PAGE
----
Discovering Music is sometimes the best thing on Radio 3 - but is it about to be axed?

The ten-year-old programme is a profoundly effective show and tell: extracts from a decent recording of a piece of classical music are stopped occasionally for analysis, using phrases such as, “We can sense a deepening here."

Discovering Music
BBC Radio 3

“Atonal isn’t a word you’d expect to hear in association with Vaughan Williams but here we are . . .” Just a few minutes into another brilliant episode of Discovering Music (7 November, 8.20pm) about Vaughan William’s seventh symphony, Sinfonia Antartica, and the presenter Stephen Johnson is in his stride, speaking in a way that is hard to render on the page but that sounds incredibly natural and yet also like every other word is italicised.

The ten-year-old programme is a profoundly effective show and tell: extracts from a decent recording of a piece of classical music are stopped occasionally for analysis, using phrases such as, “We can sense a deepening here,” and, “Remember we already heard some evocative sounds like that in a previous movement.” Sinfonia Antartica made a wonderful subject, sounding so absorbed in the freakish, almost alien textures of layered, ancient snow, with lots of grieving harp and piano (“It suggests ice so cold it’s almost dry”).

On a good week, Discovering Music can be the best thing on Radio 3. I mentally tuck into a waitress trolley weighed down with oodles of ham and cheese whenever the show starts. But is it about to be axed? I’m afraid that’s the rumour. Already collapsed in length and inched into a 20-minute concert interval in the last round of cuts, its future never looked good but . . . Oh, such a simple, inexpensive programme! One record, one script. Why lose it?

And why, more to the point, these terrible numbers? Radio 3 fell to the bottom of the network radio league in terms of budget this year, receiving an increase of just £300,000, where Radio 1 managed to grab £3.3m. Even more worrying is that the BBC Trust recently described Radio 3 listeners as a “a subset of the Radio 4 audience”. Never was a phrase more designed to make people feel like the losing crew at the end of the boat race. The disdain contained in that phrase feels absolute. It suggests a license to dismantle not just certain music specialism programmes or even speech-based programmes on Radio 3 but possibly, somewhere down the line, once it’s been squashed to a kind of Classic FM, an entire station, without so much as a single desperate dash across town or a breathless conference in a lift. It really is ice so cold it’s almost dry.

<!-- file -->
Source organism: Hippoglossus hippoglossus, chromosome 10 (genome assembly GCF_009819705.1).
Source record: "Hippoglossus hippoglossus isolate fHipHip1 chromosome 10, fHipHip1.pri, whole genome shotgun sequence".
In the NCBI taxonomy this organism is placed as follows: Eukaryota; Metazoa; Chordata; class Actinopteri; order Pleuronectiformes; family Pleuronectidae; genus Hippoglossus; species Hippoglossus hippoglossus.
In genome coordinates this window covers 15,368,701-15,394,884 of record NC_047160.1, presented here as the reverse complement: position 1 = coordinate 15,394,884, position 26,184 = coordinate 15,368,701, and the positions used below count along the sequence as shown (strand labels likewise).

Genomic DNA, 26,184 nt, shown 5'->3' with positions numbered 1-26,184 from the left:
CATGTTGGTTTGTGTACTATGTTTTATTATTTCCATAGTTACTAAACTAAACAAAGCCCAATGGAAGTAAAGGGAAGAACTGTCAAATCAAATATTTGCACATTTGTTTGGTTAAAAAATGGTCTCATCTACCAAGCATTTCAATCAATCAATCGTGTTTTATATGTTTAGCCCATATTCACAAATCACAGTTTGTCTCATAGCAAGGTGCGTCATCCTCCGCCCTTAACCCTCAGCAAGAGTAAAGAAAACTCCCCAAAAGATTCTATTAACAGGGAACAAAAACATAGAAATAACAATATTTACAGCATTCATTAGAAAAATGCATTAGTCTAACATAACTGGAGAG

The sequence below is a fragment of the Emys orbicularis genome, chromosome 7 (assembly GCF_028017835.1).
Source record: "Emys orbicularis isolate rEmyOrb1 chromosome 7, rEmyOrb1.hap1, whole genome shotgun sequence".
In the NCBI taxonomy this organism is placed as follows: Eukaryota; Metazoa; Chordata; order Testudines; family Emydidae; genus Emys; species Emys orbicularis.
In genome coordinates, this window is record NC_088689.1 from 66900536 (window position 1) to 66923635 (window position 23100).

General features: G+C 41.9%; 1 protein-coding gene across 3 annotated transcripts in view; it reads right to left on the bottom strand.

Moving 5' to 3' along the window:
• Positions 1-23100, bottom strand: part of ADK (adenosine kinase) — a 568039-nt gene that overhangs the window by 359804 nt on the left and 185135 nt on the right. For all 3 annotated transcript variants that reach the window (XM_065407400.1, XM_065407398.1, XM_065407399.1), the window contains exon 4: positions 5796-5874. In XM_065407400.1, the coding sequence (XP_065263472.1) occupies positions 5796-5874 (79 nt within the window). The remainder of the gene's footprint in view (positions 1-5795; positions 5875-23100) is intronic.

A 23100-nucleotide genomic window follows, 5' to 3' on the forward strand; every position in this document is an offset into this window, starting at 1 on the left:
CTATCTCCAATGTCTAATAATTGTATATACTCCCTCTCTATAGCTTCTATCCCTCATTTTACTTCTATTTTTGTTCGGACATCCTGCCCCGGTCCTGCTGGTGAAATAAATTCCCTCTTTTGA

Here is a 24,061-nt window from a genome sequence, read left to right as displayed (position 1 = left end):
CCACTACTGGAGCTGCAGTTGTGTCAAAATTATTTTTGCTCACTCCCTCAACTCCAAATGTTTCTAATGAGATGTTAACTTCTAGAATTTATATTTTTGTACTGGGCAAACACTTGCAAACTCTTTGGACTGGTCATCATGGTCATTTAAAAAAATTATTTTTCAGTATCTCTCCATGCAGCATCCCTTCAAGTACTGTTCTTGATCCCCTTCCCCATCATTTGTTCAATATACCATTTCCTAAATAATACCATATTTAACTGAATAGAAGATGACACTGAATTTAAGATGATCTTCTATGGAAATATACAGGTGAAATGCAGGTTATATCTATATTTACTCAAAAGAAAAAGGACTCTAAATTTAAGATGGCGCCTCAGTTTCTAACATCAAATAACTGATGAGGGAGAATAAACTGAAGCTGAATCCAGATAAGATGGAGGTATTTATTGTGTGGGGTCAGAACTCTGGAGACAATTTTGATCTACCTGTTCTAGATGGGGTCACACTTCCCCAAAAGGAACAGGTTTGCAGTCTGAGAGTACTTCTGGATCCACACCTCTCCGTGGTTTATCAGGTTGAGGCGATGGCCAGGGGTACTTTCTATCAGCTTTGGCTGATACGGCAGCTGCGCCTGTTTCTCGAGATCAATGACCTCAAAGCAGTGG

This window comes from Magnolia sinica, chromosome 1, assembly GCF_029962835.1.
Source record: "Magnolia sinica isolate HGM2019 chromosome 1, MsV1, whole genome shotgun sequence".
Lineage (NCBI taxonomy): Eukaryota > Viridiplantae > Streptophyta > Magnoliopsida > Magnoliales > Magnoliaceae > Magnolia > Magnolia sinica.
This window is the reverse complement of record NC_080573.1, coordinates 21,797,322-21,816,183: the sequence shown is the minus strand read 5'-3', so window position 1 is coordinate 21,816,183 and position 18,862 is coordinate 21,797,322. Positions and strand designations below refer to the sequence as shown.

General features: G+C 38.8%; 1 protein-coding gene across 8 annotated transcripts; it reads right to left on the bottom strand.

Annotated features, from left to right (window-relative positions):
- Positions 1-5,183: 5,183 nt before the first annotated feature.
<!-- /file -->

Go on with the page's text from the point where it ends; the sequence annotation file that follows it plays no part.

On a good week, this is the best programme on Radio 3. Image: Getty

Antonia Quirke is an author and journalist. She is a presenter on The Film Programme and Pick of the Week (Radio 4) and Film 2015 and The One Show (BBC 1). She writes a column on radio for the New Statesman.

This article first appeared in the 13 November 2013 issue of the New Statesman, The New Exodus

Iain Cameron
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Meet Scotland's 300-year-old snow patch, the Sphinx

Snow patch watchers expect it to melt away by the weekend.